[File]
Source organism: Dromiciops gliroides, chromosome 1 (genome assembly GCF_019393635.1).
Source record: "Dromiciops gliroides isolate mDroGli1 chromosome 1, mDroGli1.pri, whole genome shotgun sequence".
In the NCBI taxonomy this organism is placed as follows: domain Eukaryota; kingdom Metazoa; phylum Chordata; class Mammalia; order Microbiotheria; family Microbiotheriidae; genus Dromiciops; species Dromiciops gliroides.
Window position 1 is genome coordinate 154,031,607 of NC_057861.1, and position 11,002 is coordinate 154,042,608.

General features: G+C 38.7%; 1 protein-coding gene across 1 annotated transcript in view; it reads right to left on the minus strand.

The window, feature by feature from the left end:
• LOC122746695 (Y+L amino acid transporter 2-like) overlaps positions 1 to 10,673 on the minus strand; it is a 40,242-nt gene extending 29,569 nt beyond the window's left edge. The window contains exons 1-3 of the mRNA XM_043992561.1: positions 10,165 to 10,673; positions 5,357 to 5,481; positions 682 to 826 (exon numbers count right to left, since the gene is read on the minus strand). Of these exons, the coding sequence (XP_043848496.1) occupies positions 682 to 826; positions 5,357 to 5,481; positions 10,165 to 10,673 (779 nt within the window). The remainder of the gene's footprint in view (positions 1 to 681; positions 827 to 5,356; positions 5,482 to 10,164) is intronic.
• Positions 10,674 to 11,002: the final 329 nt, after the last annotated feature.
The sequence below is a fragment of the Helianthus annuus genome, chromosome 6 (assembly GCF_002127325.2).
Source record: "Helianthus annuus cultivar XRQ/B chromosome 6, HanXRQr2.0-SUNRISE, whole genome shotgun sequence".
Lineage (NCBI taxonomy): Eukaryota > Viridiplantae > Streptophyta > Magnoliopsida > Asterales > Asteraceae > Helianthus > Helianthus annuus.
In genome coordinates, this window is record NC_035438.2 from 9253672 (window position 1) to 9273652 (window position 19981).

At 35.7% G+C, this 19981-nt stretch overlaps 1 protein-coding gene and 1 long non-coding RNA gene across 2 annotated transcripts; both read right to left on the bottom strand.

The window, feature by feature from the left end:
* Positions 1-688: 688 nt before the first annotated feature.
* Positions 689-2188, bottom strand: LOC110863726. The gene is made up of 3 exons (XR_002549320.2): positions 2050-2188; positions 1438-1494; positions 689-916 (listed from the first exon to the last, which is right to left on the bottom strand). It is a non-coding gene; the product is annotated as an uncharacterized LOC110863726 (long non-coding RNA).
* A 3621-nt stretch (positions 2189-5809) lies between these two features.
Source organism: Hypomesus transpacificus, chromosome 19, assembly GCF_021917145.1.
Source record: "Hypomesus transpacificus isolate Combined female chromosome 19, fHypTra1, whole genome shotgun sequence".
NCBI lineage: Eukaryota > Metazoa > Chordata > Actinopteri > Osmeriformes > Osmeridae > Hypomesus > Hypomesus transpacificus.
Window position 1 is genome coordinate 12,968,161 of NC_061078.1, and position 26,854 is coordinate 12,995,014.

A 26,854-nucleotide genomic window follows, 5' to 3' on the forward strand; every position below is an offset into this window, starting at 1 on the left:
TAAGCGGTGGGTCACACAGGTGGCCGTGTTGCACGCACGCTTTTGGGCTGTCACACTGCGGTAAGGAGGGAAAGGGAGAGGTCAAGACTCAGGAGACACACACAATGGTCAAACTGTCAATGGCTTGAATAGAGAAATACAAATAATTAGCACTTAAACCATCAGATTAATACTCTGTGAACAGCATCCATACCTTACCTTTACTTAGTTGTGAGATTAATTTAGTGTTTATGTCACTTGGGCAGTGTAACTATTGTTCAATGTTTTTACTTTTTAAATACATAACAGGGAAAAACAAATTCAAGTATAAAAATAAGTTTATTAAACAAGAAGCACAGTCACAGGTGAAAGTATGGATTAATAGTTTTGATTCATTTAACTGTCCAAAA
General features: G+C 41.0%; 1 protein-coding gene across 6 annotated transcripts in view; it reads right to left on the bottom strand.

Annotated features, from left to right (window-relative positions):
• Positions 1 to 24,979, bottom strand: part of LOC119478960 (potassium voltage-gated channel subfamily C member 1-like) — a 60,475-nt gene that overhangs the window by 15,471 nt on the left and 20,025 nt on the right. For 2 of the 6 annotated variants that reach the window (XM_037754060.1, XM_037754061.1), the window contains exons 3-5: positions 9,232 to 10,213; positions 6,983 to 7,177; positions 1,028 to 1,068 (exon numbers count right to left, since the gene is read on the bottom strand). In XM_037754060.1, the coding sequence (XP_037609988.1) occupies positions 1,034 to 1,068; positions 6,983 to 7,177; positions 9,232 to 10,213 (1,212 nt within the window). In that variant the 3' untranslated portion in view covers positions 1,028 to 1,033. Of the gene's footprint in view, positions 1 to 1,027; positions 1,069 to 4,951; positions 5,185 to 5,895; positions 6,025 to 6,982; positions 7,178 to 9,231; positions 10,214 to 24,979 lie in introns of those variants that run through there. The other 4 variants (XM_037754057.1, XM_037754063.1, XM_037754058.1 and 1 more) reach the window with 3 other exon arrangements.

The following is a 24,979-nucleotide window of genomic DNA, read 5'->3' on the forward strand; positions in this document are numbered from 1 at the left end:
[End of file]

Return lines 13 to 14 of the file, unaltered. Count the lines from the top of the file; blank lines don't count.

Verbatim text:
At 35.7% G+C, this 19981-nt stretch overlaps 1 protein-coding gene and 1 long non-coding RNA gene across 2 annotated transcripts; both read right to left on the bottom strand.

The window, feature by feature from the left end: